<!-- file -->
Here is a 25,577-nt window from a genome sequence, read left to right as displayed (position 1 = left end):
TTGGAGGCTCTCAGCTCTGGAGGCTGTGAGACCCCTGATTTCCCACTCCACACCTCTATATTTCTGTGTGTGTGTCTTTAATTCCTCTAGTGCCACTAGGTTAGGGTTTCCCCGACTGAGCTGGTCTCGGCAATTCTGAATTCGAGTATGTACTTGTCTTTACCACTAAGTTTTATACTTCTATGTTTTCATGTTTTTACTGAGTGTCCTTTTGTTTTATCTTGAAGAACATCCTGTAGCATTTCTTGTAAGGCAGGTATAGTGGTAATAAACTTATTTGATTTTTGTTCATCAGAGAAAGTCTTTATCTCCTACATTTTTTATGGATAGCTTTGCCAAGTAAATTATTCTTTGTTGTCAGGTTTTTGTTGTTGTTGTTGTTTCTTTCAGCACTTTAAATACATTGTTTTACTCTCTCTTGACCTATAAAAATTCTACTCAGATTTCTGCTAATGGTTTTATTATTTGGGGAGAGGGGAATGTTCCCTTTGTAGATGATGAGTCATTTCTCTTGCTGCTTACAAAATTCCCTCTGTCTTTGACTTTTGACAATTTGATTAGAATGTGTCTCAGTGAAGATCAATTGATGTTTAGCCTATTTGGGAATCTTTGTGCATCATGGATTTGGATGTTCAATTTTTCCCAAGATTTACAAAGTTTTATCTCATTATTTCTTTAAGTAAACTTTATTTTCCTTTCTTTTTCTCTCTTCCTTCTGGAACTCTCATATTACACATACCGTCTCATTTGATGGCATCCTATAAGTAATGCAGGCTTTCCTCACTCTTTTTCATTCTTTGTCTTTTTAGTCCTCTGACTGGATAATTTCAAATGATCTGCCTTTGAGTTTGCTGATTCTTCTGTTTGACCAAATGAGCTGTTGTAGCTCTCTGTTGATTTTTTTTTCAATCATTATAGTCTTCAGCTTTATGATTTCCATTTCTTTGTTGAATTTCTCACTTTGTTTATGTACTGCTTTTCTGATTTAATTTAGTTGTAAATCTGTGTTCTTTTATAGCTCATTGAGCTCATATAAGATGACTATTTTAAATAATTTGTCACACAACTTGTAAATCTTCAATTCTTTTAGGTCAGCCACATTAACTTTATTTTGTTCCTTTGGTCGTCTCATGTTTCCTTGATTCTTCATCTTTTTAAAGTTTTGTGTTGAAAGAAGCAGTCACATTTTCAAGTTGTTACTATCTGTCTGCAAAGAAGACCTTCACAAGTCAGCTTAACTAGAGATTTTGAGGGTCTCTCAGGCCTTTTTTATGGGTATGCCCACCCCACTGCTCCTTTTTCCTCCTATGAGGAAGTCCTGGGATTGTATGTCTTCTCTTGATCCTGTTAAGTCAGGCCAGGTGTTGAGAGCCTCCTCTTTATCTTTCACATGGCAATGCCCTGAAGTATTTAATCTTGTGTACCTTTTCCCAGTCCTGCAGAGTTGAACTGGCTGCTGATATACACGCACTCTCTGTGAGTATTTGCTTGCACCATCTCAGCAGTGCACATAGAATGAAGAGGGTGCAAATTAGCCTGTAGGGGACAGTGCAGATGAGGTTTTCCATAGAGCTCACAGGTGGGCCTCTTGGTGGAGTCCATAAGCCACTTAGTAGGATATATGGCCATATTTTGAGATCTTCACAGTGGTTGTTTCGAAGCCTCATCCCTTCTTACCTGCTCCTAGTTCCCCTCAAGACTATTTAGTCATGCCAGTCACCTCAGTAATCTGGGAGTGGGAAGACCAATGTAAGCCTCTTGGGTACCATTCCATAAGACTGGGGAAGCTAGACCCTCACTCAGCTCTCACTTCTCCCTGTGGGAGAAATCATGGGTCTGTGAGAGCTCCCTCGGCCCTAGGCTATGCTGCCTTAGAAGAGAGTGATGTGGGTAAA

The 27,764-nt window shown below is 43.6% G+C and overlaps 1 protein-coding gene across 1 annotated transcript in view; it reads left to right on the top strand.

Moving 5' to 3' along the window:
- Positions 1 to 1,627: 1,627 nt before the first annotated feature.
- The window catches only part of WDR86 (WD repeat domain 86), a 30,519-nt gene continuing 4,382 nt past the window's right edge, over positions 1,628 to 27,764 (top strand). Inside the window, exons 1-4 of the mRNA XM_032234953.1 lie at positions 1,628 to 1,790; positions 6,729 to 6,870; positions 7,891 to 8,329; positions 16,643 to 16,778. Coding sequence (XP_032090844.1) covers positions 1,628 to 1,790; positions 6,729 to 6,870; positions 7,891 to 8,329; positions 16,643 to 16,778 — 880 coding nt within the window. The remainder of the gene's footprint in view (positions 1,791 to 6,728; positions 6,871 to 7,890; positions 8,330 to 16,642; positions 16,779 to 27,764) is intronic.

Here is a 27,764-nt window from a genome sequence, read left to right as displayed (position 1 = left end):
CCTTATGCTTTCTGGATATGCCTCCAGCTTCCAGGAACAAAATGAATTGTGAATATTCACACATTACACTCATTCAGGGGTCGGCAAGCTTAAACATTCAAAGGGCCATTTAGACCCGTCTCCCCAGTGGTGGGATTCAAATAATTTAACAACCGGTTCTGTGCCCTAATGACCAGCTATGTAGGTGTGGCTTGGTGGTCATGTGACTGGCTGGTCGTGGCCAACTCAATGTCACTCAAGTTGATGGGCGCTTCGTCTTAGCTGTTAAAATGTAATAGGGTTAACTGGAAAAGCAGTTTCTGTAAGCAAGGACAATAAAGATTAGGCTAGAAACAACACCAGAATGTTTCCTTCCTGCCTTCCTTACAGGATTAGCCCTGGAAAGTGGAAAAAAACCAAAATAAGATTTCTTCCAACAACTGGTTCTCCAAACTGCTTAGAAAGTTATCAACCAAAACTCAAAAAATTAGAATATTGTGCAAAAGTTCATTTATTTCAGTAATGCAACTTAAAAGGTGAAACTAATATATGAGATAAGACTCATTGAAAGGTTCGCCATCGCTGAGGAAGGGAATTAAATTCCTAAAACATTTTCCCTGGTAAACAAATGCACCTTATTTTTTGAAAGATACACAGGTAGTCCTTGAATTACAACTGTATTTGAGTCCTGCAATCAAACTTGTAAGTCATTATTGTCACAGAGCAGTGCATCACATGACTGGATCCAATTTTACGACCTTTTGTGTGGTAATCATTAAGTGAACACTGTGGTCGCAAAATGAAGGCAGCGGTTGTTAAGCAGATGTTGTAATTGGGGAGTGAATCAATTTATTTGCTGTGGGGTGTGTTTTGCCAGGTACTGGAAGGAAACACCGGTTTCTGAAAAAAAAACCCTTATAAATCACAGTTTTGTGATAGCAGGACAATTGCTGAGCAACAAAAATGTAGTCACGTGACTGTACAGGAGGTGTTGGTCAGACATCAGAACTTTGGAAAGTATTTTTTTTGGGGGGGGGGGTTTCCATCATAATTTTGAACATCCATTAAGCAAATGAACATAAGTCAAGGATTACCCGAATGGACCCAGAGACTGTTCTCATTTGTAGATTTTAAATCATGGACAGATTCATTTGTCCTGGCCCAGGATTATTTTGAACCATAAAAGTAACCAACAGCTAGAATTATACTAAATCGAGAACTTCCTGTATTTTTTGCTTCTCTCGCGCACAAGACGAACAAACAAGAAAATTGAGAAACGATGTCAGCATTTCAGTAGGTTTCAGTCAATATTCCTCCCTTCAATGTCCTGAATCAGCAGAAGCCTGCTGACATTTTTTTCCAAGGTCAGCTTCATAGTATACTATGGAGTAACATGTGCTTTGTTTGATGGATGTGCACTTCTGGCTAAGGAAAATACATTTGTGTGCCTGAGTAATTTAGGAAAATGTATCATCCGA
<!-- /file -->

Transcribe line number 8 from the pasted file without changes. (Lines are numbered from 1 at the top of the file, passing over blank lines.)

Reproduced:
CCTTATGCTTTCTGGATATGCCTCCAGCTTCCAGGAACAAAATGAATTGTGAATATTCACACATTACACTCATTCAGGGGTCGGCAAGCTTAAACATTCAAAGGGCCATTTAGACCCGTCTCCCCAGTGGTGGGATTCAAATAATTTAACAACCGGTTCTGTGCCCTAATGACCAGCTATGTAGGTGTGGCTTGGTGGTCATGTGACTGGCTGGTCGTGGCCAACTCAATGTCACTCAAGTTGATGGGCGCTTCGTCTTAGCTGTTAAAATGTAATAGGGTTAACTGGAAAAGCAGTTTCTGTAAGCAAGGACAATAAAGATTAGGCTAGAAACAACACCAGAATGTTTCCTTCCTGCCTTCCTTACAGGATTAGCCCTGGAAAGTGGAAAAAAACCAAAATAAGATTTCTTCCAACAACTGGTTCTCCAAACTGCTTAGAAAGTTATCAACCAAAACTCAAAAAATTAGAATATTGTGCAAAAGTTCATTTATTTCAGTAATGCAACTTAAAAGGTGAAACTAATATATGAGATAAGACTCATTGAAAGGTTCGCCATCGCTGAGGAAGGGAATTAAATTCCTAAAACATTTTCCCTGGTAAACAAATGCACCTTATTTTTTGAAAGATACACAGGTAGTCCTTGAATTACAACTGTATTTGAGTCCTGCAATCAAACTTGTAAGTCATTATTGTCACAGAGCAGTGCATCACATGACTGGATCCAATTTTACGACCTTTTGTGTGGTAATCATTAAGTGAACACTGTGGTCGCAAAATGAAGGCAGCGGTTGTTAAGCAGATGTTGTAATTGGGGAGTGAATCAATTTATTTGCTGTGGGGTGTGTTTTGCCAGGTACTGGAAGGAAACACCGGTTTCTGAAAAAAAAACCCTTATAAATCACAGTTTTGTGATAGCAGGACAATTGCTGAGCAACAAAAATGTAGTCACGTGACTGTACAGGAGGTGTTGGTCAGACATCAGAACTTTGGAAAGTATTTTTTTTGGGGGGGGGGGTTTCCATCATAATTTTGAACATCCATTAAGCAAATGAACATAAGTCAAGGATTACCCGAATGGACCCAGAGACTGTTCTCATTTGTAGATTTTAAATCATGGACAGATTCATTTGTCCTGGCCCAGGATTATTTTGAACCATAAAAGTAACCAACAGCTAGAATTATACTAAATCGAGAACTTCCTGTATTTTTTGCTTCTCTCGCGCACAAGACGAACAAACAAGAAAATTGAGAAACGATGTCAGCATTTCAGTAGGTTTCAGTCAATATTCCTCCCTTCAATGTCCTGAATCAGCAGAAGCCTGCTGACATTTTTTTCCAAGGTCAGCTTCATAGTATACTATGGAGTAACATGTGCTTTGTTTGATGGATGTGCACTTCTGGCTAAGGAAAATACATTTGTGTGCCTGAGTAATTTAGGAAAATGTATCATCCGA